Southwest quits Newark and says LaGuardia is ‘where our customers want to go’ in New York

Southwest Airlines’ decision to exit Newark Liberty International airport from 03-Nov-2019 as a result of the prolonged grounding of the Boeing 737 MAX has garnered significant attention, but the reality is with fewer aircraft to work with, the airline cannot continue to maintain a presence in under performing markets.

Newark is a significant hub for United Airlines, a legacy from Continental Airlines in the United-Continental merger, and is the airline’s trans-Atlantic gateway and New York city airport for domestic passengers.

Recently, Southwest CEO Gary Kelly offered a history lesson about the airline’s decision to enter Newark, and how dynamics in the New York market have changed since that time. Southwest acquired 18 slot pairs in 2010 after United and Continental were required to divest slots at the airport as part of their merger. “..we did that deal in about 24 hours”, he remarked.

Southwest saw this opportunity as an inroad into the New York market as Mr Kelly noted “we had virtually no presence at LaGuardia” at that time. That changed when Southwest acquired AirTran in 2011 and again in 2013 when it gained additional slots at LaGuardia after regulators required divestitures for US Airways and American Airlines as part of their own merger.

“So we find ourselves with a significantly larger presence at LaGuardia than we had contemplated back in 2010 when we went into Newark. We also find ourselves in a magnificent facility, which is certainly significantly better than what we started with in 2009,” Mr Kelly explained.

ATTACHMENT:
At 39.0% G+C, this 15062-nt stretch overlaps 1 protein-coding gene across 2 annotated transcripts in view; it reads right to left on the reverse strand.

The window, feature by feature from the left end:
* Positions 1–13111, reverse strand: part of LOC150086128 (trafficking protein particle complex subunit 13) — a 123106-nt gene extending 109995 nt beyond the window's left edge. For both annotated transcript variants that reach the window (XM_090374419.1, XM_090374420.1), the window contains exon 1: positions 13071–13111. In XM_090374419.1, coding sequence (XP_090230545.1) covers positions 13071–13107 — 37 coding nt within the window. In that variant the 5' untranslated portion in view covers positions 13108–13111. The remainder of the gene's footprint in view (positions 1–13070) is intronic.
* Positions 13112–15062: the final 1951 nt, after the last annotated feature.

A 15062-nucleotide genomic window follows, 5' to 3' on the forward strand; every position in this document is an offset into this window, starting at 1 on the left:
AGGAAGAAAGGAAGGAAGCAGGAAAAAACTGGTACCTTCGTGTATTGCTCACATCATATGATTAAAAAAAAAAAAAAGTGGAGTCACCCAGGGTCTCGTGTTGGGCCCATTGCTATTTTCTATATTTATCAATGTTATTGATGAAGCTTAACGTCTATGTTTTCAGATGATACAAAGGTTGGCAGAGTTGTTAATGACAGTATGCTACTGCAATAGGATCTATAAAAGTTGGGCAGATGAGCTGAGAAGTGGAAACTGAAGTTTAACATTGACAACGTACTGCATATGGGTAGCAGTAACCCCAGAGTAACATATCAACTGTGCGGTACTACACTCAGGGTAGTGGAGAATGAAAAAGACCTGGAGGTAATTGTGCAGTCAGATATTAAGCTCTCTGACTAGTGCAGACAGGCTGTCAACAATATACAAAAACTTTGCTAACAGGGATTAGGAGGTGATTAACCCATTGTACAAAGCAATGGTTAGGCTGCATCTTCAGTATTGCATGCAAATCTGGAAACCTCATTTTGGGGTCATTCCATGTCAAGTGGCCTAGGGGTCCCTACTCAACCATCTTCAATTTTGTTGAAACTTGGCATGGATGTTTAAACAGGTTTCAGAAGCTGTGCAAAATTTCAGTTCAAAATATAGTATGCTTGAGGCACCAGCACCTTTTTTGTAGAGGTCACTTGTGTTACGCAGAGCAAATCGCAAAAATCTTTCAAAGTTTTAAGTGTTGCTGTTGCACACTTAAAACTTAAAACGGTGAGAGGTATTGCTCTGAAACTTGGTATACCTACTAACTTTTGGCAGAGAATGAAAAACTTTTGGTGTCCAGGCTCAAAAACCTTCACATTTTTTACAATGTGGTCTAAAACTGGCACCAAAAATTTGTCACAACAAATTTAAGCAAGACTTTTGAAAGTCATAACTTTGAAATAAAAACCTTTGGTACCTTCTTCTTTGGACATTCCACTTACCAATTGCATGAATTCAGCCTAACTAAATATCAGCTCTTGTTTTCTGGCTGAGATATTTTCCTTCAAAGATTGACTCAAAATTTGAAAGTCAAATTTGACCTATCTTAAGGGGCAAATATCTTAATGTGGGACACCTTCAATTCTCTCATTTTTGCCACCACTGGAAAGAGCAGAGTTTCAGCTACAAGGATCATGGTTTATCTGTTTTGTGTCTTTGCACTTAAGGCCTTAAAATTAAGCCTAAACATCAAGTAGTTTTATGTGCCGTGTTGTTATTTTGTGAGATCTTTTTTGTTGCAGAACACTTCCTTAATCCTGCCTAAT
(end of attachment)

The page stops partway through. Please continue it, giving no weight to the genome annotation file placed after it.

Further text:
Analysis by CAPA – Centre for Aviation of OAG schedules for this week shows that Southwest accounts for just 2.3% of weekly departing frequencies from Newark versus a 6.3% share at LaGuardia.

CHART – Southwest Airlines is a small player in the New York market, but has a much higher share of capacity at LaGuardia (top) than at Newark (bottom)

Source: CAPA – Centre for Aviation and OAG (data: w/c 29-Jul-2019)

“New York is a huge market, but for us it is a destination market,” Mr Kelly explained. “Given our inability to add any meaningful number of flights…it makes sense for us to consolidated our New York city flying into one airport.”

Mr Kelly acknowledged that “Newark underperforms financially”, and to offset Southwest’ reduction in service at Newark “we’ll be able to add seats at LaGuardia, and be more productive with a superior financial result”.

Since the time Southwest has acquired slots a Newark, the airport is no longer slot controlled, and Mr Kelly seemed to indicate the decision to leave while currently blamed on temporary schedule reductions due to the ongoing 737 MAX grounding, it could be permanent. “..we’ll have a significant New York City presence. It will be focused where our customers want to go, which is LaGuardia,” he said.

Despite the impact of the 737 MAX grounding, which is responsible for the biggest share of the 20,000 flight cancellations the airline acknowledges it made during the second quarter of the year, Mr Kelly has stated the Boeing 737 MAX 8 remains the “best airplane in its category” and described Boeing is a “very strong company” and a “great partner”, adding: “We haven’t learned anything different in 90 days to change our view on that”.

The airline has extended the grounding of the aircraft into 2020 after extending its flight schedules until 05-Jan-2020. It has also delayed the retirement of existing Next-Generation versions of the 737 to partly meet the capacity void. The carrier expects ASMs to decrease between 2% to 3% year-on-year in 3Q2019 and between 1% to 2% in FY2019, due to the “extensive delays” in returning the Boeing 737 MAX to service. The carrier originally planned for FY2019 ASMs to increase 5%.